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House hunters fear Realtor settlement could make homebuying harder

Jeff Collins, The Orange County Register on

Published in Home and Consumer News

Some might seek representation from a home’s listing agent. In a seller’s market, buyers might hesitate to ask an owner to pay their broker fees because it renders them less competitive than other bidders.

“From what I can figure out, it’s not going to benefit the buyer,” Hairo Alonzo, 35, of Buena Park, California, said while touring an open house in nearby Norwalk.

As for who should pay the commission for the buyer’s side of a transaction, he said, “it should stay as it was.”

What’s ahead is uncertain

Seller-paid commissions kept broker fees artificially high, plaintiffs’ lawyers argued in the lawsuits.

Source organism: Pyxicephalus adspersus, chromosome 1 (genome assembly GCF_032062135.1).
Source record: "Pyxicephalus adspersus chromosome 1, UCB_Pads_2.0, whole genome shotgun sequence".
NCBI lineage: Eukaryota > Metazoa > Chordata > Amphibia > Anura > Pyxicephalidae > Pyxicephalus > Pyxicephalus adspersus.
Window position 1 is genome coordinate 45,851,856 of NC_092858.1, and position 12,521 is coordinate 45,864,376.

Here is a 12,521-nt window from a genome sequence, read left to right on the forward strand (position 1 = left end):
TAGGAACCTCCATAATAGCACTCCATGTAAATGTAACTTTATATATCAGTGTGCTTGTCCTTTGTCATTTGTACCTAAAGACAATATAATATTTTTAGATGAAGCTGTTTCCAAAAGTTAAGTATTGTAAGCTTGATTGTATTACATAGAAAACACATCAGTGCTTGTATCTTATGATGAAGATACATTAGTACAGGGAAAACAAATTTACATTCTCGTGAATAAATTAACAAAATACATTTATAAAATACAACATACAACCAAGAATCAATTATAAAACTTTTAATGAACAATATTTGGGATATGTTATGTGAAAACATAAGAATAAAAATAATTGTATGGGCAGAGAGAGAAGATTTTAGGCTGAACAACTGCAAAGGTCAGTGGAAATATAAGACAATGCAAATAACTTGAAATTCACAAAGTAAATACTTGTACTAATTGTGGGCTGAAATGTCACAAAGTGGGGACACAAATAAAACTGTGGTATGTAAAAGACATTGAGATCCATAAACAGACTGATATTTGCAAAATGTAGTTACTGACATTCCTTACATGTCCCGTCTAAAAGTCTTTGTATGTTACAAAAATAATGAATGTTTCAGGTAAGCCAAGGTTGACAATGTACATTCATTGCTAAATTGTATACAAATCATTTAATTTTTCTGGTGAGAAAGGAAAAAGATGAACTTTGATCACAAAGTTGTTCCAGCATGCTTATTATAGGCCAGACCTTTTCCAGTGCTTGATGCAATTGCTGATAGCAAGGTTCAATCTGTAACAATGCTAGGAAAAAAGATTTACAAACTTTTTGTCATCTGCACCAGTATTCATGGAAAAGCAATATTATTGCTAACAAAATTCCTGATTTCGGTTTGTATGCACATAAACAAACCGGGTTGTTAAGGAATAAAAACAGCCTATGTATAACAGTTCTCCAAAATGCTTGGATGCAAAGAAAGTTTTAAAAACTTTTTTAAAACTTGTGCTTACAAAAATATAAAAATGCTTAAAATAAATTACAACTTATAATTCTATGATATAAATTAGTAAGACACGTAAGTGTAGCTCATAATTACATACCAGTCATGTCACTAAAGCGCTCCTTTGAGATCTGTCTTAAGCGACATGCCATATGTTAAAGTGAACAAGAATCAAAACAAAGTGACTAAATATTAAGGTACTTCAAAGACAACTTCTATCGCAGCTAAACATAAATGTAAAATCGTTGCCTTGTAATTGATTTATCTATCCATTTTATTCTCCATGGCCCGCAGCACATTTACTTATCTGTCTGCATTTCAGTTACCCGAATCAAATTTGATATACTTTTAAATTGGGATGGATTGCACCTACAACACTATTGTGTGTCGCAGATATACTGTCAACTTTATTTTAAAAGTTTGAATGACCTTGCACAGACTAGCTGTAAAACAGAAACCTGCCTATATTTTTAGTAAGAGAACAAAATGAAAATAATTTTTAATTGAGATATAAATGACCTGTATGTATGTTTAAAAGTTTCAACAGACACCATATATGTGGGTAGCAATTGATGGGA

The lawyers, some economists and consumer advocates say commissions will fall under the settlement because buyers will negotiate directly with their agents, spawning more competition among brokers.


The agreement is long and complex. But two key provisions stand out:

— Sellers would be banned from posting offers to pay buyer broker fees in listing databases, or the MLS (multiple listing service). But they still can find other ways to communicate such offers, ranging from emails and social medial posts to carrier pigeons, as one observer jokingly put it.

— Buyers working with a Realtor would be required to sign contracts spelling out how much their agent will get paid before they can visit a single home.

The settlement, which still needs court approval, is expected to take effect in July.


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